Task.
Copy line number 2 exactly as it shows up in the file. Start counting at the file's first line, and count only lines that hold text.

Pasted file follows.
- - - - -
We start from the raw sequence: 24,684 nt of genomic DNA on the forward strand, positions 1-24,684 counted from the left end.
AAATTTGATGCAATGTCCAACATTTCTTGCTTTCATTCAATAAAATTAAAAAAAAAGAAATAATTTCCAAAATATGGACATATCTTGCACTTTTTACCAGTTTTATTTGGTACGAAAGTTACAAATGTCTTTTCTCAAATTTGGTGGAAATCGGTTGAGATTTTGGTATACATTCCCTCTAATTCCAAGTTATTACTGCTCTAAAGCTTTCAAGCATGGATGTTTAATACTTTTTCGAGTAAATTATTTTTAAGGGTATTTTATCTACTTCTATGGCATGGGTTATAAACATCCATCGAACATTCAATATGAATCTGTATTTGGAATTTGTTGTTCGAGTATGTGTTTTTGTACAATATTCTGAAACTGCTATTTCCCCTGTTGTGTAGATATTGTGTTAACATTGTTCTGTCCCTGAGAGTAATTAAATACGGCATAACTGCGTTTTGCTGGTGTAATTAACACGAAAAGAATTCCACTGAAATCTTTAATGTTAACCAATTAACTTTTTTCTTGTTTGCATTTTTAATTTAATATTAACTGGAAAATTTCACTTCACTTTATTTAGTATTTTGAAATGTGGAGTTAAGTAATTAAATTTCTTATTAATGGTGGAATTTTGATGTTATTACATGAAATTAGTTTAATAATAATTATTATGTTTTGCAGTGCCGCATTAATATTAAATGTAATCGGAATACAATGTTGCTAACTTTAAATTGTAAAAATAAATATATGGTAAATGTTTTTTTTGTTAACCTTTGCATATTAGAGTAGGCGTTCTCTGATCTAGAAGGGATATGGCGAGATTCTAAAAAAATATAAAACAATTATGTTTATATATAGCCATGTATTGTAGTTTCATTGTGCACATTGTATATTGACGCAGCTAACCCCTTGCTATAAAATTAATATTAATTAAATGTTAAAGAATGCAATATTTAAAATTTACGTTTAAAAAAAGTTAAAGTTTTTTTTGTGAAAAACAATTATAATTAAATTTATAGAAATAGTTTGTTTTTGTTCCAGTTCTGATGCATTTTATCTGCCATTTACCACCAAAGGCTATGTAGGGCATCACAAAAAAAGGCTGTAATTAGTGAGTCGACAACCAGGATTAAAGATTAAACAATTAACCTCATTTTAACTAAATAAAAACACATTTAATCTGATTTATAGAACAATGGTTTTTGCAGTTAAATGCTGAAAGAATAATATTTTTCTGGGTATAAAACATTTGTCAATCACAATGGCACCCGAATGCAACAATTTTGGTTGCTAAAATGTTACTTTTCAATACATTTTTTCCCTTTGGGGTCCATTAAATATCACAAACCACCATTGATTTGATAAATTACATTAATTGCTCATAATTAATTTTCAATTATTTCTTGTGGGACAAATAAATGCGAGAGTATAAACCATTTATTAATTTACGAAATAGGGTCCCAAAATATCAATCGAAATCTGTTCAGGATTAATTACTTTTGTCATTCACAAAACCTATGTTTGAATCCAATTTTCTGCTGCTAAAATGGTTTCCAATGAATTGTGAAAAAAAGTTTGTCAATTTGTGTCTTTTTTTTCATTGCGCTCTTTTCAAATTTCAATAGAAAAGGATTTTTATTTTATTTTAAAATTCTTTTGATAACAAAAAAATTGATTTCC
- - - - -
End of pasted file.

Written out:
AAATTTGATGCAATGTCCAACATTTCTTGCTTTCATTCAATAAAATTAAAAAAAAAGAAATAATTTCCAAAATATGGACATATCTTGCACTTTTTACCAGTTTTATTTGGTACGAAAGTTACAAATGTCTTTTCTCAAATTTGGTGGAAATCGGTTGAGATTTTGGTATACATTCCCTCTAATTCCAAGTTATTACTGCTCTAAAGCTTTCAAGCATGGATGTTTAATACTTTTTCGAGTAAATTATTTTTAAGGGTATTTTATCTACTTCTATGGCATGGGTTATAAACATCCATCGAACATTCAATATGAATCTGTATTTGGAATTTGTTGTTCGAGTATGTGTTTTTGTACAATATTCTGAAACTGCTATTTCCCCTGTTGTGTAGATATTGTGTTAACATTGTTCTGTCCCTGAGAGTAATTAAATACGGCATAACTGCGTTTTGCTGGTGTAATTAACACGAAAAGAATTCCACTGAAATCTTTAATGTTAACCAATTAACTTTTTTCTTGTTTGCATTTTTAATTTAATATTAACTGGAAAATTTCACTTCACTTTATTTAGTATTTTGAAATGTGGAGTTAAGTAATTAAATTTCTTATTAATGGTGGAATTTTGATGTTATTACATGAAATTAGTTTAATAATAATTATTATGTTTTGCAGTGCCGCATTAATATTAAATGTAATCGGAATACAATGTTGCTAACTTTAAATTGTAAAAATAAATATATGGTAAATGTTTTTTTTGTTAACCTTTGCATATTAGAGTAGGCGTTCTCTGATCTAGAAGGGATATGGCGAGATTCTAAAAAAATATAAAACAATTATGTTTATATATAGCCATGTATTGTAGTTTCATTGTGCACATTGTATATTGACGCAGCTAACCCCTTGCTATAAAATTAATATTAATTAAATGTTAAAGAATGCAATATTTAAAATTTACGTTTAAAAAAAGTTAAAGTTTTTTTTGTGAAAAACAATTATAATTAAATTTATAGAAATAGTTTGTTTTTGTTCCAGTTCTGATGCATTTTATCTGCCATTTACCACCAAAGGCTATGTAGGGCATCACAAAAAAAGGCTGTAATTAGTGAGTCGACAACCAGGATTAAAGATTAAACAATTAACCTCATTTTAACTAAATAAAAACACATTTAATCTGATTTATAGAACAATGGTTTTTGCAGTTAAATGCTGAAAGAATAATATTTTTCTGGGTATAAAACATTTGTCAATCACAATGGCACCCGAATGCAACAATTTTGGTTGCTAAAATGTTACTTTTCAATACATTTTTTCCCTTTGGGGTCCATTAAATATCACAAACCACCATTGATTTGATAAATTACATTAATTGCTCATAATTAATTTTCAATTATTTCTTGTGGGACAAATAAATGCGAGAGTATAAACCATTTATTAATTTACGAAATAGGGTCCCAAAATATCAATCGAAATCTGTTCAGGATTAATTACTTTTGTCATTCACAAAACCTATGTTTGAATCCAATTTTCTGCTGCTAAAATGGTTTCCAATGAATTGTGAAAAAAAGTTTGTCAATTTGTGTCTTTTTTTTCATTGCGCTCTTTTCAAATTTCAATAGAAAAGGATTTTTATTTTATTTTAAAATTCTTTTGATAACAAAAAAATTGATTTCC